Cost of food in supermarkets on the up as toxic cocktail of HGV driver shortage, Brexit ‘red-tape’, rising commodity prices and worker shortage hits, BRC says
A toxic cocktail of Brexit ‘red-tape’, worker shortages, rising commodity prices and transport costs is driving food prices higher, the British Retail Consortium has warned.
In September, food prices rose for the first time on an annual basis in six months, seeing a 0.1 per cent increase.
Supermarkets have been hiking pay packets for HGV drivers in a bid to attract workers, which is squeezing margins and prompting grocers to raise prices to protect their bottom line.
Challenges: A toxic cocktail of worker shortages, rising commodity prices and transport costs is driving food prices higher, the BRC said
Helen Dickinson OBE, chief executive of the BRC, said: ‘There are now clear signs the months-long cost pressures from rising transport costs, labour shortages, Brexit red-tape, and commodity costs are starting to filter through to consumer prices.’
Products for DIY and gardening have seen the highest rate of inflation since the summer of 2018, while the cost of furniture and electricals is also on the up.
The BRC said the price hikes were ‘indicative of unresolved shipping issues coupled with high demand.’
A paucity of lorry drivers has led to hefty delays in deliveries of food to supermarkets. Oil prices have also risen above $80 a barrel for the first time in three years.
A shortage of CO2 was also triggered by gas suppliers switching off production due to soaring wholesale energy costs, thereby hampering food production.
Ms Dickinson said: ‘It is inevitable that prices will continue to rise, but Government intervention would minimise the impact on consumers.
More expensive: In September, food prices rose for the first time on an annual basis in six months, seeing a 0.1% increase
‘Supply chains have been put to the test recently, with CO2 and HGV shortages. Government needs to find a long-term solution to the HGV driver shortage by expanding the size and scope of the new visa scheme for drivers from abroad so they can fill the gaps while new British drivers are trained.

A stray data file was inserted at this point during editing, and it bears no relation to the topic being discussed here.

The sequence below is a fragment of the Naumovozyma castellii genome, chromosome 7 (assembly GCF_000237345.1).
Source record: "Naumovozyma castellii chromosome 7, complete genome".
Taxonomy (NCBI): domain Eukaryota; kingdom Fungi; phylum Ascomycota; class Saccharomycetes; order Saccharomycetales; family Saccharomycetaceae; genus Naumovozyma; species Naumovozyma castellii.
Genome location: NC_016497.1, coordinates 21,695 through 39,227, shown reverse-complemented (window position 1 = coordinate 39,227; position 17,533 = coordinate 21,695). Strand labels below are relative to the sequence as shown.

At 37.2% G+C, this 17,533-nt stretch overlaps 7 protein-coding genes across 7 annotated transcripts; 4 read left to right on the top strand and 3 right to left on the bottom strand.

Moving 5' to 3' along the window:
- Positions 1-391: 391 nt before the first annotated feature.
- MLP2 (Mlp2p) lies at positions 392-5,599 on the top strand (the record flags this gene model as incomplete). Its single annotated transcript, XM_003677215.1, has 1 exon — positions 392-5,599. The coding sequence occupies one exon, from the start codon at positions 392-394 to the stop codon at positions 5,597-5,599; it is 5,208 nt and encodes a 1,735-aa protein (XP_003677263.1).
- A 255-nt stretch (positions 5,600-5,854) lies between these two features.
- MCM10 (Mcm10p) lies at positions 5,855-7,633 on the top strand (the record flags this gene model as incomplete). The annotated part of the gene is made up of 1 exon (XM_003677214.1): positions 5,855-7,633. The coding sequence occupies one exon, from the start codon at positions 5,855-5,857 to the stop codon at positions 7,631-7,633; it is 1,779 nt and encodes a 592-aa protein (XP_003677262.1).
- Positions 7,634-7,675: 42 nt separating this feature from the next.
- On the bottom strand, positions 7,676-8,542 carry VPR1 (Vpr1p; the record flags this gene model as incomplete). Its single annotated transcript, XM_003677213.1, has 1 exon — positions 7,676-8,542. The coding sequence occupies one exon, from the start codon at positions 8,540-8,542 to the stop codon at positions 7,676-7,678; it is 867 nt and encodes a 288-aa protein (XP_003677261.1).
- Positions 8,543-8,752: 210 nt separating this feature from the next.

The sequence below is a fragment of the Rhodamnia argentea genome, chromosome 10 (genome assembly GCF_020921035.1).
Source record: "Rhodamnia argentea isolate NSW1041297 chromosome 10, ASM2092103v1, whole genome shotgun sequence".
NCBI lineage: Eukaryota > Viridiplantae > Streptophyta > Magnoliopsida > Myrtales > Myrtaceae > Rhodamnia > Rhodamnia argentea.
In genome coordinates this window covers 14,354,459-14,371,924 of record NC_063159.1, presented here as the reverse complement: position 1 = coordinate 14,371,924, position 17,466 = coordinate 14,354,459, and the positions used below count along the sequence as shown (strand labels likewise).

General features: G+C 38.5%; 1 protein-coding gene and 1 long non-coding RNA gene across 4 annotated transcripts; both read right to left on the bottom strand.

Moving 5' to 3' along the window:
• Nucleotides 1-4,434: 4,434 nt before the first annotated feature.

‘Without this, these additional burdens to what is already a precarious trading environment, will affect the British consumer and the prices they pay for the goods they want and need.’
‘Ambient Food’, including tinned vegetables, inflation accelerated to 0.8 per cent this month, up from 0.3 per cent in August. This is below the 12- month average price increase of 1.3 per cent, but above the six-month average price increase of 0.6 per cent, the BRC said.
Shop prices eased by 0.5 per cent, against a 0.8 per cent drop in August, according to the BRC. This is the slowest rate of decline since January 2020.
Mike Watkins, head of retailer and business insight at NielsenIQ: ‘Disruption in the supply chain and increased input costs are now starting to feed through and food prices increased slightly from last month.
‘However low prices on seasonal fresh foods are helping to offset rising prices in ambient food. Whilst non food retailers have so far able to mitigate a lot of the impact, the outlook is for shop price inflation to return over the next few months.’
Race against time: A paucity of lorry drivers has led to hefty delays in deliveries of food to supermarkets